According to Beaumont Newhall, director of the George Eastman House of Photography, "You can't go anywhere on a vacation these days without a camera. You're not considered well-dressed unless you have one draped around your neck."
The mere fact, therefore, that Fred R. Smith is SPORTS ILLUSTRATED'S Associate Editor in charge of the Sporting Look might seem sufficient background for him to write a major report on new photographic equipment.
But actually, Fred has written extensively on all kinds of new products that help Americans enhance their off-duty hours, for example, swimming pools (SI, April 29, '57) and private planes (SI, Aug. 25, '58). And as a graduate himself of the school of camera acquisition, from box camera to twin-lens reflex and 35 mm., he shares next week with his fellow amateurs the discoveries of a year's research on the photographic industry's outpouring of new stepping stones to picture-making excellence. (The biggest problem on the project, according to Fred, was that "every time we found something really new, another manufacturer had made it obsolete a week later.")
For the amateur who wants simplification, there are now "fully-automatic" cameras with electric eyes that suggest the good old days of "you push the button, we do the rest." However, gone forever are the bad old rules about keeping the sun over your right shoulder while you tell Junior not to move. Now you can shoot Junior in the ninth-inning shadows around home plate and then shoot him again in the sunshine at third (if he gets that far)—the camera will set itself for proper exposure.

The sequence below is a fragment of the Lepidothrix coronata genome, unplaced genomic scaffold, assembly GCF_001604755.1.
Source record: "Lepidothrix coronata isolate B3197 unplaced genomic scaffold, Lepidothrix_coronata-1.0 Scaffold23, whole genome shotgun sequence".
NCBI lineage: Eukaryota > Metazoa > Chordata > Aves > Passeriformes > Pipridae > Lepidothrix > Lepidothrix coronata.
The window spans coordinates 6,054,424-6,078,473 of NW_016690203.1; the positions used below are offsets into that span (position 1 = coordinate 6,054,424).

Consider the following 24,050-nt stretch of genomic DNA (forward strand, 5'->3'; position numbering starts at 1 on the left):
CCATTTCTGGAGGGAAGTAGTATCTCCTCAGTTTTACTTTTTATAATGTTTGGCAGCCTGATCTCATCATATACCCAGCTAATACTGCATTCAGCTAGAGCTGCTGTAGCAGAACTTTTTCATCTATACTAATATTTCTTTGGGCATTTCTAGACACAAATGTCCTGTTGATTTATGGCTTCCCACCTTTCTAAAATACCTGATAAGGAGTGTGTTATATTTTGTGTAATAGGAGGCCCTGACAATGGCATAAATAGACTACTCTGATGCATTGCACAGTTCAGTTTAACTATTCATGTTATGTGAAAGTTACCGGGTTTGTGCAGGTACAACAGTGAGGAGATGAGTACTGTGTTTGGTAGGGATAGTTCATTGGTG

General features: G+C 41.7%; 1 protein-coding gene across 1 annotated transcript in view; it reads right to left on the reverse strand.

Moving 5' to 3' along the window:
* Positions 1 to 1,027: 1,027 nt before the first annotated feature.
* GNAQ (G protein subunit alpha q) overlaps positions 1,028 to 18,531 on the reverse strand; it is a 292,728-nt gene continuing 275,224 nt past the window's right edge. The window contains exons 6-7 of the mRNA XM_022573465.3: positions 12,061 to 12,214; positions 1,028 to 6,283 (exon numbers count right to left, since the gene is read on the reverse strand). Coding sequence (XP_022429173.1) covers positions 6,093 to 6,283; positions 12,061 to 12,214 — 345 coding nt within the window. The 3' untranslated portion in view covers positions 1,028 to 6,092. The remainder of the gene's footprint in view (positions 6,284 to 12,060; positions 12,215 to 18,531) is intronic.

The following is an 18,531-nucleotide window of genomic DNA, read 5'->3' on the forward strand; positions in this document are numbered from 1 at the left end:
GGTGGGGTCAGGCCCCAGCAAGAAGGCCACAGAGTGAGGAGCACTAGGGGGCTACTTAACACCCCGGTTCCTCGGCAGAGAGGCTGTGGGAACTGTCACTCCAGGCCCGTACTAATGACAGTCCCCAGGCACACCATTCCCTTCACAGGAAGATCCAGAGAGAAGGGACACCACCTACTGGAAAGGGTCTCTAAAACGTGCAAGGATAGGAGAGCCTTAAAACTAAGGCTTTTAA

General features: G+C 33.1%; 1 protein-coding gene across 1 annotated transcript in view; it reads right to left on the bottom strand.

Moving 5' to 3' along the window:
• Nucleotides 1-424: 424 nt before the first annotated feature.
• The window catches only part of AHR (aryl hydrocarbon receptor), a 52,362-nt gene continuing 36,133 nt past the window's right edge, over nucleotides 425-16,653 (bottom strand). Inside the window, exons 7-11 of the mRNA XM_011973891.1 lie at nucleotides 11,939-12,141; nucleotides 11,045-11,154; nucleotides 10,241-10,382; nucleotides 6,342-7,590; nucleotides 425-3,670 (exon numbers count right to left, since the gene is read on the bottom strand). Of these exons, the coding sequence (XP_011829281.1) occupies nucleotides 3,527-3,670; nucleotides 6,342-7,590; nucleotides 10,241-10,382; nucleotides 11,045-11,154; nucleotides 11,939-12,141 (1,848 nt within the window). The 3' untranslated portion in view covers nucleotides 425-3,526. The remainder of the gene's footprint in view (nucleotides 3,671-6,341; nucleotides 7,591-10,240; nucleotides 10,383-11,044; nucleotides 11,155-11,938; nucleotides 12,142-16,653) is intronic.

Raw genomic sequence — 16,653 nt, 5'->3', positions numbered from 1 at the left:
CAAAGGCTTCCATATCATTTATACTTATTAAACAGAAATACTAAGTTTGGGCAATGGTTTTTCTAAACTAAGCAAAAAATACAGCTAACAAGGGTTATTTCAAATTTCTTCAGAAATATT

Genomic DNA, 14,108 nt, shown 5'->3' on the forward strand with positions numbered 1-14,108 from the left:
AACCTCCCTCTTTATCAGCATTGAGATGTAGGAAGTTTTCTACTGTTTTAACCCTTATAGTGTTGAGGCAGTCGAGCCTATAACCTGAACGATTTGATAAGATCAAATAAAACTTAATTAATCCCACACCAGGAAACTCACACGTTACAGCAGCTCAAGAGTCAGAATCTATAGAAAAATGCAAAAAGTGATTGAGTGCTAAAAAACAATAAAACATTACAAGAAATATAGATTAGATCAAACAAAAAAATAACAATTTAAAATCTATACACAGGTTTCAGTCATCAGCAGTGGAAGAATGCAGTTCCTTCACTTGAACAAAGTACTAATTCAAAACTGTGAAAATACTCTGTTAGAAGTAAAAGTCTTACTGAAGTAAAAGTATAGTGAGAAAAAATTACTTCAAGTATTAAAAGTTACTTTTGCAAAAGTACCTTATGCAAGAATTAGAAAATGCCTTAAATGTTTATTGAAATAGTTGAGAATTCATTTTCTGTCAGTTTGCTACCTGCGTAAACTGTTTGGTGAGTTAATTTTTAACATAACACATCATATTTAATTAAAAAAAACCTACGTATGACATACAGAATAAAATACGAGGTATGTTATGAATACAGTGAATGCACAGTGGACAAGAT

November 9, 1959
On the other hand, if you feel that the effort of getting the picture is at least half the fun, there are hundreds of new and complicated devices for you to experiment with: new films, meters, a still-camera adaptation of TV's zoom lens and an electronic flash unit you can carry in your pocket. You will find drawings and explanations of the twin-lens reflex, the single-lens reflex, and the 35-mm. rangefinder camera, plus discussions of subminiatures, stereo, press cameras, modern movie outfits.
In short, if you have a camera fan on your Christmas list I would suggest waiting until you have seen our issue of November 16—or you might just want to pass it along as an enclosure in your annual solicitation to the old gentleman at the North Pole.